The brash US president's war of words with Kim Jong-un appears to border on the insane, but does its roots lie in the brilliant Game Theory, asks Robert Matthews
North Korea crisis: is there method in Trump's madness?
In his response to the threat posed by North Korea, US president Donald Trump has achieved a worldwide consensus. From German chancellor Angela Merkel to China’s president Xi Jinping, leaders across the political spectrum are of one mind: Mr Trump’s methods are borderline insane.
Yet among political scientists, his scarily off-hand tweets and trash-talk are prompting discussion of an even more bizarre possibility. Perhaps there is Nobel-prizewinning method behind the apparent madness.
Given his notorious impatience with pointy-heads, it’s unlikely Mr Trump is familiar with the works of the late Thomas Schelling, the American foreign policy expert who in 2005 won the Nobel memorial prize in economics for his work on conflict and cooperation.
It is, however, entirely possible that Trump discovered for himself the concept for which Professor Schelling became famous. After all, it can be found in the works of Niccolo Machiavelli, author of that notorious 16th century guide to political strategy, The Prince.
Half a millennium ago, the Italian diplomat to whom Trump has so often been likened, put it bluntly: “It is a very wise thing to simulate craziness at the right time”.
And according to Prof Schelling, the right time can be when you are locked in a high-stakes conflict – like a potential nuclear stand-off.
His disturbing advocacy of what he called “rational irrationality” has its origins in Game Theory, a mathematical bag of tricks invented in the 1920s to find the best strategies for playing card games. By the 1950s, its potential applications to far more serious “games” had attracted the interest of US think-tanks and the Pentagon.
Brilliant theorists like Schelling and John Nash (the focus of the 2001 Oscar-winning biopic A Beautiful Mind) analysed a host of situations where adversaries had to work out optimal outcomes without knowing what the other side was planning.
The most infamous was the game of Chicken, in which two drivers head for a cliff-edge, the winner being the one who bails out last.
Clearly, the best collective outcome is for both drivers to do the same thing and “chicken out” at the same moment. But for each driver separately, the winning strategy is to drive on, and hope the other bails first.
The problem, of course, lies in ensuring that the other driver does so before you both go over the cliff-edge. But how can that be guaranteed?
Early Game Theory was based on the idea that, ultimately, everyone is rational, and wants the best outcome – but not at any price. So although you might not know exactly what the other “player” is planning, you can at least count on them being rational.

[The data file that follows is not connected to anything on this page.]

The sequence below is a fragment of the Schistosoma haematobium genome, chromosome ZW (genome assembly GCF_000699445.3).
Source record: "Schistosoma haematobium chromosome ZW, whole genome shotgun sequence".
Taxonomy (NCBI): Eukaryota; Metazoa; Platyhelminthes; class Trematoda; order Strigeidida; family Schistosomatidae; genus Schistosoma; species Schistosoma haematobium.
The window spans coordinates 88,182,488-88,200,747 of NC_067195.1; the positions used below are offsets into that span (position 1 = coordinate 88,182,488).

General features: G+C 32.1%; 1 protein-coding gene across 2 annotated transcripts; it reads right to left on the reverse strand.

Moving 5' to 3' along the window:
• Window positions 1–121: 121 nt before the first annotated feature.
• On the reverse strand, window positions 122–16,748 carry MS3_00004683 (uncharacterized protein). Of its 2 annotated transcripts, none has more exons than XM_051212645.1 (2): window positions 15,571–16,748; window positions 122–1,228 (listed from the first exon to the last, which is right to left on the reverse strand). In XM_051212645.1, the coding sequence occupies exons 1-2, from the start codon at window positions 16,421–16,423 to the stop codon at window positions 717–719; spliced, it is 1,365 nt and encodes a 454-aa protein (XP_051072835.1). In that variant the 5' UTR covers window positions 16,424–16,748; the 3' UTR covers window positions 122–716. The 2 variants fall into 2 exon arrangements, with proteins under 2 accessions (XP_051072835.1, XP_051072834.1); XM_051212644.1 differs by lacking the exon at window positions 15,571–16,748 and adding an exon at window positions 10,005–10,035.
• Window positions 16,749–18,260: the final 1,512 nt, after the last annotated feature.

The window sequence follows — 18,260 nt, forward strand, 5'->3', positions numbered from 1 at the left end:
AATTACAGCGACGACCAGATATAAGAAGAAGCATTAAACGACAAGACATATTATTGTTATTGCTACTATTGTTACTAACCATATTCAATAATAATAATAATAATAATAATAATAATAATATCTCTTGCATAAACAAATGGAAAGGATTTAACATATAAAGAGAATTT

But theorists like Schelling realised this could be flipped into a whole new way to win games like Chicken: convince your opponent you’re insane. No longer sure you’re playing rationally, they will opt to play safe, and bail before you do.
In 1960, Prof Schelling published The Strategy of Conflict in which he applied these kinds of insights to real-life conflicts and negotiations.
And in one scenario, he described how to improve a negotiating position by playing Chicken – but tearing off the steering wheel and waving it at the opposition to show you’re no longer in control of events.
However, Prof Schelling came to have second thoughts about “rational irrationality” when it was put into practice by perhaps the only US president to match Trump for divisiveness: Richard Nixon.
Coming to power in 1968, Nixon set about trying to secure “Peace with honour” in Vietnam. The problem was everyone knew the US had no hope of winning – so some way was needed to dissuade North Vietnam and its allies from pressing on. Nixon believed the answer lay in creating the impression he was obsessed with achieving his goal – and would risk everything to achieve it.
The result was a series of intense air attacks on North Vietnam, culminating in the notorious Christmas Bombings of 1972.
The raids sparked international outrage, and headlines condemning them as “Savage and senseless”. Even so, by early January 1973 Nixon’s policy appeared to have been vindicated, with the signing of the Paris Peace Accords.
In reality, what he himself called his “Madman Theory” achieved neither peace nor honour. The Accords were violated by both sides, and South Vietnam fell into Communist hands – precisely what the US had sought to prevent.
Schelling and other theorists sought to distance themselves from Nixon’s strategy. In fact, Nixon seems to have taken his cue from studies of other world leaders faced with tough decisions.
In his memoirs, he mentions how one had taught him “the importance of being unpredictable when dealing with the Communists”. The advice had come from Syngman Rhee – first president of South Korea.
Can the Madman Theory work with North Korea? Some would argue all bets are off, as this time there are madmen on both sides. Either way, president Trump may be about to test the idea literally to destruction.
Robert Matthews is Visiting Professor of Science at Aston University, Birmingham, UK